The much anticipated 2017 Verizon DBIR was recently released, and has some interesting data for social engineering attacks in 2016. Social-Engineer is proud to have been a contributor to this year’s report. Below are highlights from the report, and some tips at the end on how to stay safe.
Verizon studied 42,068 security incidents that resulted in 1,935 breaches. Overall, 43% of the documented breaches involved social engineering attacks! That’s almost half, and these are only representative of the reported/documented breaches.
Figure 1: Overall breaches using Social Attacks
Not surprisingly, 66% of malware came from malicious email attachments. These could have been emails from phishing attacks, or may have come from a trusted account that had been previously hacked. Either way, the majority of the malware infections started from a rotten email.
Figure 2: Malware and phishing are close friends
The Education sector saw another rise in social engineering attacks. Over half of the breaches involved theft of Personally Identifiable Information (PII) of students and teachers, and just over 25% resulted in loss of intellectual property. Social engineering attacks (mostly phishing) were used in almost 44% of these breaches, and were combined with another attack vector in many cases.
Figure 3: Social attacks against the Education sector
The Information sector (social media, telecommunications, software) saw phishing involved in most attacks. Once clicked, the malicious emails often installed malware to collect credentials and carry out further hacking against the target.
Figure 4: Phishing took place in most attacks against the Information sector
The Manufacturing sector was hit particularly hard last year, with the majority of breaches managing to snag proprietary data from the target. Similar to the Information sector, phishy emails were the gateway for malware to be installed in 73% of these incidents!
Figure 5: Phishing was involved in 73% of these breaches
Espionage attacks driven by state-affiliated actors preferred phishing as their main source of starting an attack. Manufacturing again was at the top of the attacked industry list.
Figure 6: The spy who phished me
Figure 7: Industries targeted by state-affiliated actors
Looking at simulated phishing exercises, no industry was immune from clicking on malicious links. Manufacturing seemed to be the most vulnerable, but other industries from Healthcare to Education were also susceptible. This goes to show that continual training on spotting and reporting phishing emails is critical to your business.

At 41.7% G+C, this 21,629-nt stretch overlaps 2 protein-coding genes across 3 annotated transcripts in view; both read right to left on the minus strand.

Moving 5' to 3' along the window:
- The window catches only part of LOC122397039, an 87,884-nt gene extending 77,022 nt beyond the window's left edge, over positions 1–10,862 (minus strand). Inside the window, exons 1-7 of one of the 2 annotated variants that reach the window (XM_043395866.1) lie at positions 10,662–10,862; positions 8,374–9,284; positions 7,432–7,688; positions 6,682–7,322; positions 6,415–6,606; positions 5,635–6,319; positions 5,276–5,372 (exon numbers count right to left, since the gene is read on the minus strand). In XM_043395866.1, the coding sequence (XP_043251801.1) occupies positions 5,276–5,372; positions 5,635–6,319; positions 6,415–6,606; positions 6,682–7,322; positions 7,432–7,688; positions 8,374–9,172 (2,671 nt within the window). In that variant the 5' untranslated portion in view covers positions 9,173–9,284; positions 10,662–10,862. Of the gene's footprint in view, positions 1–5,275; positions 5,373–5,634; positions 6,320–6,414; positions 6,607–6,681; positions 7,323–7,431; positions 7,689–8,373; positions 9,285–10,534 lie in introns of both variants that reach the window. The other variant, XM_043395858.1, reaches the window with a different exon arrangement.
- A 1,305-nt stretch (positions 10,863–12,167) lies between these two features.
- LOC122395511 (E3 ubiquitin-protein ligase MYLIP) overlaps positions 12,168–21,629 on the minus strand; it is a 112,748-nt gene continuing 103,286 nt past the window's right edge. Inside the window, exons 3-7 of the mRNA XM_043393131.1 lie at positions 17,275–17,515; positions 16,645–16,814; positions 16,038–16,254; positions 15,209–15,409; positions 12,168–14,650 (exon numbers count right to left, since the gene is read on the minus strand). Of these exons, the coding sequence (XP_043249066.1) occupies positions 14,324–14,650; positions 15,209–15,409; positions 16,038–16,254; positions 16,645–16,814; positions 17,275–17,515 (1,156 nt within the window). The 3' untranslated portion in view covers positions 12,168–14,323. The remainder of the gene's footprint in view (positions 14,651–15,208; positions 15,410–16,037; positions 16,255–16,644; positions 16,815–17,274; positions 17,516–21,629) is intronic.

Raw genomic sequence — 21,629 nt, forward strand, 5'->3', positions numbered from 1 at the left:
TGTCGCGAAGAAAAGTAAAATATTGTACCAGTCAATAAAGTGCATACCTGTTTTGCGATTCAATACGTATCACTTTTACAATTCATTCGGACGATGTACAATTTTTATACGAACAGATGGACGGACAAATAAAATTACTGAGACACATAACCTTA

Figure 8: Simulated phishing results across industry
Staying Safe From Social Engineering Attacks
- Remember always manually navigate to known good sites; don’t click on suspicious links in emails.
- Think before clicking or responding to emails. Was the email expected Has this company/person ever emailed you at that address before? Does the email seem scary or too good to be true? These are all flags that can help you spot a phish.
- Verify the identity of a caller asking for information. If you are unsure what to do, discontinue the call and check with the business or your company directly.
- Make sure the privacy settings on your social media accounts are locked down. Information gathered from them can become the basis for a very convincing social engineering attack.
- If you own a business, train your employees continually so they are always vigilant. Regular phishing and vishing training exercises will help greatly.
- Spread these tips to non-technical friends and family, so they can stay safe online too.
Per Verizon: “Our data is non-exclusively multinomial meaning a single feature, such as “Action”, can have multiple values (i.e., “social”, “malware” and “hacking”). This means that percentages do not necessarily add up to 100%. For example, if there are five botnet breaches, the sample size is five. However, since each botnet used phishing, installed keyloggers and used stolen credentials, there would be five social actions, five hacking actions and five malware actions—adding up to 300%. This is normal, expected and handled correctly in our analysis and tooling.”